When Kaufman speaks in “Dolorous Echo” of holes in skin and hairs on head that won’t stay dead ending with “When I die, / I won’t stay / Dead,” he speaks a truth that we can be grateful for. Alive and in full verse, his poems can be found here revealing his life, his soul, his prayers, and his reflections on our planet and universe in language that reads as vibrantly today as they were when he spat them out, filling the ears of all who would listen.

You can, of course, simply read this book, poem to poem, and become immersed in the rhythms, the emotions, the insights, the songs. But I recommend you put some music in back as you read. Play some Charlie Parker and Thelonious Monk, go find that Billie Holiday, discover or rediscover that Coltrane, and not only some Ray Charles but some gut-bucket blues, and slip in a bit of Bartók to better hear the muses who fed his soul. And then prepare to take a journey that climbs mountains and may dangle you over dangerous cliffs, will lift you upwards towards the stars and drop you back into the brutal reality that is America, before it sets you free in the wondrous possibilities that inhabit our universe.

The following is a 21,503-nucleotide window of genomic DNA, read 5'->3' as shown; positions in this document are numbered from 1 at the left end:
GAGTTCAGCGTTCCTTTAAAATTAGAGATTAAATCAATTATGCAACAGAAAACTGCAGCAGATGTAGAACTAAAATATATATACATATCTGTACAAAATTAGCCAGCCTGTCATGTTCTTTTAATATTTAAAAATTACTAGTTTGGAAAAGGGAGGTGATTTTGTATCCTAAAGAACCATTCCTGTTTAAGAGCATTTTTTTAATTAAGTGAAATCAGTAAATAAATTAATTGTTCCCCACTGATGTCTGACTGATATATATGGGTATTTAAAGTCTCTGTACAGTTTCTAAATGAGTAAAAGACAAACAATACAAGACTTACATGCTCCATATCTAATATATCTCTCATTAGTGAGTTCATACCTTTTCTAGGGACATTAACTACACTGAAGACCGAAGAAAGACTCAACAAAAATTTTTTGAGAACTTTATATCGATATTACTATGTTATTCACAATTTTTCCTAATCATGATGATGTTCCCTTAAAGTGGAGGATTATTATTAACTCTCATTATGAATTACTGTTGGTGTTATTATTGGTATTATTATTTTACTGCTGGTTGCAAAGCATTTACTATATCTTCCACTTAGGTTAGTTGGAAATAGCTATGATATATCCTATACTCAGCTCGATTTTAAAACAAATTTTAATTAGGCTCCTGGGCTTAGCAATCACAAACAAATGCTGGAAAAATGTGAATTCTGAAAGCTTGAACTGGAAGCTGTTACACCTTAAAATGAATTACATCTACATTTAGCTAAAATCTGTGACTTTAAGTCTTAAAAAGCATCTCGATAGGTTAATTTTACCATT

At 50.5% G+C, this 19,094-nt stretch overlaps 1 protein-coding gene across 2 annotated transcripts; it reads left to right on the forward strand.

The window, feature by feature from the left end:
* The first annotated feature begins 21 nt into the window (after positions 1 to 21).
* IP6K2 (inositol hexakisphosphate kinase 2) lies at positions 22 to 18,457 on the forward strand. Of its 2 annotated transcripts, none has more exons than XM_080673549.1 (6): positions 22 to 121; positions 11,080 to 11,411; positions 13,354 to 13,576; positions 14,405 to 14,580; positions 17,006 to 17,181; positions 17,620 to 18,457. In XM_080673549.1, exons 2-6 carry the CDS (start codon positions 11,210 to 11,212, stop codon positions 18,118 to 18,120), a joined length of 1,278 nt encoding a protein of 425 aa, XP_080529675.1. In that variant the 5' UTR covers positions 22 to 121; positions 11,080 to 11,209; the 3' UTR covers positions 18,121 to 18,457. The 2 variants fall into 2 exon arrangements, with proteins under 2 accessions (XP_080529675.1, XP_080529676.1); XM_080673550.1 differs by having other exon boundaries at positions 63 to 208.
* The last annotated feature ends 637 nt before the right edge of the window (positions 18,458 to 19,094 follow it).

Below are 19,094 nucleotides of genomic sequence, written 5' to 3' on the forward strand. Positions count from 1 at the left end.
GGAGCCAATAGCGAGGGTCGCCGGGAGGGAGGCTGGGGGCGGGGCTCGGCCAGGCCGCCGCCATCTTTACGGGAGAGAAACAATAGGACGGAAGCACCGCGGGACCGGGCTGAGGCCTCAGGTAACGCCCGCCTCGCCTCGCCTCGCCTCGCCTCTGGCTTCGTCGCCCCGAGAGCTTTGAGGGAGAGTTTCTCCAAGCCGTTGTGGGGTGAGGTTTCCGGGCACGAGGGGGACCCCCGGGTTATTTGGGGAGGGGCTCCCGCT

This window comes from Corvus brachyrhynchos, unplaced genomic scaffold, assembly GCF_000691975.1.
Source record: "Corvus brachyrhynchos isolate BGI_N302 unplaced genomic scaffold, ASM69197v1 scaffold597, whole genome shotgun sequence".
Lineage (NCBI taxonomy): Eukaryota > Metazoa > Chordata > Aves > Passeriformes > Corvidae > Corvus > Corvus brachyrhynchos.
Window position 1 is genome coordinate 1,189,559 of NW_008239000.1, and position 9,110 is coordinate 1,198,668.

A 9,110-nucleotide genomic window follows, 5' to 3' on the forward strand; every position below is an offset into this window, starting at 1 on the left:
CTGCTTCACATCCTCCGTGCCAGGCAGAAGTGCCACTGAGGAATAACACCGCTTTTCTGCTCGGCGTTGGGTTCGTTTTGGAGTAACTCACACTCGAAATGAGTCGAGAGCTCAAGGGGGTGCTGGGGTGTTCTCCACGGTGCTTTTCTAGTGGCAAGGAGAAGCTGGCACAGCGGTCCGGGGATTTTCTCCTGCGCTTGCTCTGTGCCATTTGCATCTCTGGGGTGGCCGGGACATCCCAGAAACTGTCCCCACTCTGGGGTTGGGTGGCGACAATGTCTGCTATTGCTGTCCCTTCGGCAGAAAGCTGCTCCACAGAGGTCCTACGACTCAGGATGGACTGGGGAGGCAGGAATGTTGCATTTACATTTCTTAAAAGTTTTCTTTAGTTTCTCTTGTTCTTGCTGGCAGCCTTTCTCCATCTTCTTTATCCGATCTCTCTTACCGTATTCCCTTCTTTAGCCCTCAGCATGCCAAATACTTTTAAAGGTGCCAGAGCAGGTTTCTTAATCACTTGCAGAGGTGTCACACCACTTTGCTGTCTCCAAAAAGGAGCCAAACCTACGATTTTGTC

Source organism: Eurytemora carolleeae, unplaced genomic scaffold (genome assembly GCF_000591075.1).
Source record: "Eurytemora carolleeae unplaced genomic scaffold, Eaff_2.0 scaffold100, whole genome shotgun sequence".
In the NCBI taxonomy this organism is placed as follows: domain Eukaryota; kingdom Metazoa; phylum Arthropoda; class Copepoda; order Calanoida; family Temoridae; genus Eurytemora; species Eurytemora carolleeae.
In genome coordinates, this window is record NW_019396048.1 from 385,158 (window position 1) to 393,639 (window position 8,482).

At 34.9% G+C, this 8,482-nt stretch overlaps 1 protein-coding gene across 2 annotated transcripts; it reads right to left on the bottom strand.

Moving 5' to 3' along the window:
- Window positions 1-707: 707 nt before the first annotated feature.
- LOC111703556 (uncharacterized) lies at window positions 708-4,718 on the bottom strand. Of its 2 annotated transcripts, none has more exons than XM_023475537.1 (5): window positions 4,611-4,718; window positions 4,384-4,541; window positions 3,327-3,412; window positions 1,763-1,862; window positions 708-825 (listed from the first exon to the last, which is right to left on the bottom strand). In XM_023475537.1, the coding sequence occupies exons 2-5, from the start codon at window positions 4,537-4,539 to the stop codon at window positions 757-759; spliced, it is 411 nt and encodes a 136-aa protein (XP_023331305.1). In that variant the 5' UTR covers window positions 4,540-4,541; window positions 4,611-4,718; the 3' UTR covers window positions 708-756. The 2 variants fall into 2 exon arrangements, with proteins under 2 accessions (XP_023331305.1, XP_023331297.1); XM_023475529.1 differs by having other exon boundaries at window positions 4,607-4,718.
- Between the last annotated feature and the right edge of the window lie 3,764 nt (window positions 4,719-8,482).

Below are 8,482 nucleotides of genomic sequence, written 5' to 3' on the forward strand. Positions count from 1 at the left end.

“Eternal Poet” by devorah major, from THE COLLECTED POEMS OF BOB KAUFMAN. Copyright ©2019 by devorah major. Reprinted with the permission of City Lights Books


devorah major

is a writer, educator, and poet. She is San Francisco's third Poet Laureate and has been an active member of Daughters of Yam for over twenty years.


The Brooklyn Rail

SEPT 2019

All Issues